Nitkin: Brown, a lawyer, left his wife and family for the better part of a year to serve in Iraq as a judge advocate general. We've reported on the nature of his service before. I did a Lexis-Nexis search -- which includes magazine and journal articles and official transcripts of government and Pentagon briefings -- to see if the term "noncombat veteran" is commonly used when referring to soldiers who served in Iraq. I found just three instances in the past year when the terms "noncombat veteran" and "Iraq" appeared in the same piece. Two of those were letters to the editor. It appears to me that neither news organizations nor the government frequently make the distinction you suggest we make.
Nitkin: The Maryland state Board of Elections has a list of candidates who have filed for office. Go here, and click on the link for "listing of filed candidates."
Bernard L. Jones, Westminster: What is the current status of the Carroll County redistricting map? (Five districts with five commissioners versus three commissioners countywide.)
Nitkin: According to Mary Gail Hare, one of our Carroll County reporters, the House of Delegates passed legislation dividing the county into five commissioner districts, a plan known as Option One. The bill is now in the Senate, where Sen. Larry E. Haines expects smooth passage. Many residents, county and town officials favored a different plan, known as Option 2, according to Hare's reporting.
Cate, Baltimore: Why isn't [it] ever said: The old men of politics need to retire? [Comptroller William Donald] Schaefer, [former Gov. Marvin] Mandel, [Attorney General J. Joseph] Curran, etc. -- move over. No wonder others don't want to be involved.
Besides, if anyone thinks a 75-year-old is as sharp and innovative, and just plain open to change, as a 50-year-old ... well, they need to think again. What is wrong with Maryland on this issue? Ever since the beloved Louis Goldstein, it seems like the goal is to die in office at the age of 100. Seriously, these men and women -- [Sen. Barbara A.] Mikulski is getting up there, too -- are not necessarily representative of their constituents, most of whom are younger.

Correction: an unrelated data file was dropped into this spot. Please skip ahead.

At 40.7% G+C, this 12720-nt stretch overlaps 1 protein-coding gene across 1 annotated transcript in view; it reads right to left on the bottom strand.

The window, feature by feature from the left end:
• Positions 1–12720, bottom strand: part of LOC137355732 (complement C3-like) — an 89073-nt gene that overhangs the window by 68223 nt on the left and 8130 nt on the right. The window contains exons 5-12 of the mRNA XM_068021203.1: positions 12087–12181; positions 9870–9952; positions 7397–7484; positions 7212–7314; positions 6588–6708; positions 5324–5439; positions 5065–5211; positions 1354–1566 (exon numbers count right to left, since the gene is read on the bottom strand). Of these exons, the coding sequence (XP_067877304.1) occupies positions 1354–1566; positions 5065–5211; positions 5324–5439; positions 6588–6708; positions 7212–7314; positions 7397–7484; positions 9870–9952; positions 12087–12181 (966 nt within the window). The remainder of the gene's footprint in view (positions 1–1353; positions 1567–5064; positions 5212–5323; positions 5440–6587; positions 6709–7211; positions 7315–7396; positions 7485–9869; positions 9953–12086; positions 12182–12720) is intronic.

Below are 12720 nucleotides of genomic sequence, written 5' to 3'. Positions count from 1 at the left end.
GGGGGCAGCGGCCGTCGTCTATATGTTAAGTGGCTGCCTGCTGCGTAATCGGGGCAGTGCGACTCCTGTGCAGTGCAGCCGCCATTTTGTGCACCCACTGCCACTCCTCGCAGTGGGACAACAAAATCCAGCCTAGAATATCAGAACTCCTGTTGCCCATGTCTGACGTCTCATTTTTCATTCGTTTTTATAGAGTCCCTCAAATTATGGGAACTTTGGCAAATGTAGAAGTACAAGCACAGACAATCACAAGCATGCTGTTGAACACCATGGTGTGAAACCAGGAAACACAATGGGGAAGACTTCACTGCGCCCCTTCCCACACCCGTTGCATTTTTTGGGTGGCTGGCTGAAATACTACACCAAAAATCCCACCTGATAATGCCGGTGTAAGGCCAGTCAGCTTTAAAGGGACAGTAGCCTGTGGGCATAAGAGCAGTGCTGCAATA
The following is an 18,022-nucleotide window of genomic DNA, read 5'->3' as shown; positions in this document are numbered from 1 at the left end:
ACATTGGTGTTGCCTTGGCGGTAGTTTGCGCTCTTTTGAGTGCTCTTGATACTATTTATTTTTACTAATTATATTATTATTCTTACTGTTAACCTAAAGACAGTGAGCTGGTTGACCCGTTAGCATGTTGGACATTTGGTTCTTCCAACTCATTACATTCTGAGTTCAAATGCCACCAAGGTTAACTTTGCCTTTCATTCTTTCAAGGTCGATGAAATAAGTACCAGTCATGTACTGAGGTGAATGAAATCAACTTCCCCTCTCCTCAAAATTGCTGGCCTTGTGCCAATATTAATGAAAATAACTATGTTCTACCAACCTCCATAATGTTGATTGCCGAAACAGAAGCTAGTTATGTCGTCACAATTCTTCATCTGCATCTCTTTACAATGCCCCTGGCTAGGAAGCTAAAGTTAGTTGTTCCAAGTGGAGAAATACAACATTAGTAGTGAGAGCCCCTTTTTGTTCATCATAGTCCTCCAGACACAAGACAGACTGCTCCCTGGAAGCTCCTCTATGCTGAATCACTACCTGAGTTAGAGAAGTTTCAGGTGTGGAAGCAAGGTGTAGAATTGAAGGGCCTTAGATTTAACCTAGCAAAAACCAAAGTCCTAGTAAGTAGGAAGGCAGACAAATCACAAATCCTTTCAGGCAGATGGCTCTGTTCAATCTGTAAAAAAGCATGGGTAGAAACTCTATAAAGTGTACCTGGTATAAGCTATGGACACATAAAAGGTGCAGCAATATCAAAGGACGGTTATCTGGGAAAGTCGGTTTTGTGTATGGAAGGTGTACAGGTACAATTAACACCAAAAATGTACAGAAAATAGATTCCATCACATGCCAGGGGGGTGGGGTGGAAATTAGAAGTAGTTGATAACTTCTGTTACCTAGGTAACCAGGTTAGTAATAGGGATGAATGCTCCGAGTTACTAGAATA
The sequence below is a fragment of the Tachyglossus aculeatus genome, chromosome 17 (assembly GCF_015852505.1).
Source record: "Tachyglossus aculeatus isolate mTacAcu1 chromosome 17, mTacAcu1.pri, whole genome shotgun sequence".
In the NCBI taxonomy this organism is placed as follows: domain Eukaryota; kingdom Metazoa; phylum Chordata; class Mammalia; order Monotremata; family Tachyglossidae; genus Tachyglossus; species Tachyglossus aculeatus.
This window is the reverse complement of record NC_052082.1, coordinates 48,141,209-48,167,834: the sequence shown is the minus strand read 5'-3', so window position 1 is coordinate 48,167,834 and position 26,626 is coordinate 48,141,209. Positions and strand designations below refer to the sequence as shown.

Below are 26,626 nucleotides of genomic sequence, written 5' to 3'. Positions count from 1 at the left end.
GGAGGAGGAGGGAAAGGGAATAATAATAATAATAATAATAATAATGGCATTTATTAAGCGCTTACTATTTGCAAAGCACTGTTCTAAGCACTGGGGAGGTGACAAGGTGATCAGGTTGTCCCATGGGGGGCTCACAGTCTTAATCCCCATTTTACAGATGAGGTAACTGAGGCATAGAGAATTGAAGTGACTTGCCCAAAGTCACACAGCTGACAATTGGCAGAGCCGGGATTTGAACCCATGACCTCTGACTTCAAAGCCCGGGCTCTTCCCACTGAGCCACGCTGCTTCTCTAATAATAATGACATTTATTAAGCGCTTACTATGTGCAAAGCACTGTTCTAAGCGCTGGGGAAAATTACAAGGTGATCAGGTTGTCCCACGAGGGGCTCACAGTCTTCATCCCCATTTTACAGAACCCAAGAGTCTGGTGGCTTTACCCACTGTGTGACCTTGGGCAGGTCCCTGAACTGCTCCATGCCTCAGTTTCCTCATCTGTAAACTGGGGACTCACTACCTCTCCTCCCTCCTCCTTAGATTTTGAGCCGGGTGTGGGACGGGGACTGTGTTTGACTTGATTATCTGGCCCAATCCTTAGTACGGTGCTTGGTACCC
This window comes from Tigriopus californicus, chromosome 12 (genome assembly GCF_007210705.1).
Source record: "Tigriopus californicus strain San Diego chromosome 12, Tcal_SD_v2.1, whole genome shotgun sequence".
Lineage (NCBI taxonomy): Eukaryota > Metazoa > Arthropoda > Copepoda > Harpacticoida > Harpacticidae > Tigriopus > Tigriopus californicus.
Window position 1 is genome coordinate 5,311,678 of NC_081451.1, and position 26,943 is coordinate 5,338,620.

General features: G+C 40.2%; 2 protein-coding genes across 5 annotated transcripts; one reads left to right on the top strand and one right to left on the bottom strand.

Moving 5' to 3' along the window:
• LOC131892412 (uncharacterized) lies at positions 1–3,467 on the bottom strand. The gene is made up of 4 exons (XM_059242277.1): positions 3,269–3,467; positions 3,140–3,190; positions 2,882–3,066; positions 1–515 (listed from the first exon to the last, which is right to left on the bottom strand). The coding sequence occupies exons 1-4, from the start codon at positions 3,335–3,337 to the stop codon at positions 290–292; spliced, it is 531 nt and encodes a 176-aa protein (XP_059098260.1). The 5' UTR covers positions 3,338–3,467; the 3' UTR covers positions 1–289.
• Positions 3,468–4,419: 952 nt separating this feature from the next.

Nitkin: This is a frequent topic of debate in political circles. There are many upwardly mobile politicians, such as Tom Perez, the Montgomery County Council president, and Glenn F. Ivey, the state's attorney in Prince George's County, who would like to move into more prominent political positions but who have put their desires on hold out of respect for current office-holders. Many observers feel that Paul Sarbanes, Maryland's longest serving senator, handled the issue in the right way when he announced in early 2005 that he would not be seeking re-election.
Nitkin: I'm not sure if lawmakers will reach consensus on this issue before adjourning Monday, but our reporters will be tracking it, and we will cover the debate and the resolution.
Melinda, Fells Point: David, I was reading in The Sun's talk section about Steele's identity theft. One of the bloggers pointed out that the [Democratic Senatorial Campaign Committee] staffer that stole Steele's identity went to school with The Sun reporter who wrote the recent stories on this. Isn't that a serious conflict?
Are [Sun reporter] Jennifer Skalka and Lauren Weiner friends? How can The Sun explain their connection and the appropriateness of someone reporting on someone they went to school with who pleaded guilty [to] a crime?
Nitkin: Medill journalism school at Northwestern is a large institution. Skalka and Weiner do not know each other. Skalka was a graduate student when Weiner was an undergraduate; their paths never crossed, and Skalka spent only limited time in Evanston, Ill., moving on to assignments in Chicago and Washington. There's no connection.
This is the "typical biased coverage" that you hear so many complaints about. It's not always that what you cover is inherently biased, but it's what you don't cover that illustrates bias. Once you realize that, you'll actually be one step closer to being a stand-up journalist.
Nitkin: We report on spouses and children of politicians when their employment is newsworthy. It has been well-reported, for example, that O'Malley's wife is Baltimore Judge Catherine Curran O'Malley. Far from engaging in biased coverage, The Sun has fully reported the ethical challenges raised by this situation. In January 2002, for example, the paper reported: "A state judicial ethics panel has decided that the family ties of new Baltimore District Judge Catherine Curran O'Malley, wife of Mayor Martin O'Malley, make it improper for her to hear at least two-thirds of the entire docket.
O'Malley, who's also the daughter of Attorney General J. Joseph Curran Jr., said she is "perplexed" and upset by the opinion, which concludes that cases calling for police witnesses, among others, should be off-limits to her because of an appearance of partiality."
Questions about the careers of political spouses have been in the news recently. Questions have been raised about the appropriateness of first lady Kendel Ehrlich working for Comcast, which is regulated by the state. To say, "Well, what about the jobs of other relatives of politicians, especially those on the state payroll?" does little to address the question at hand.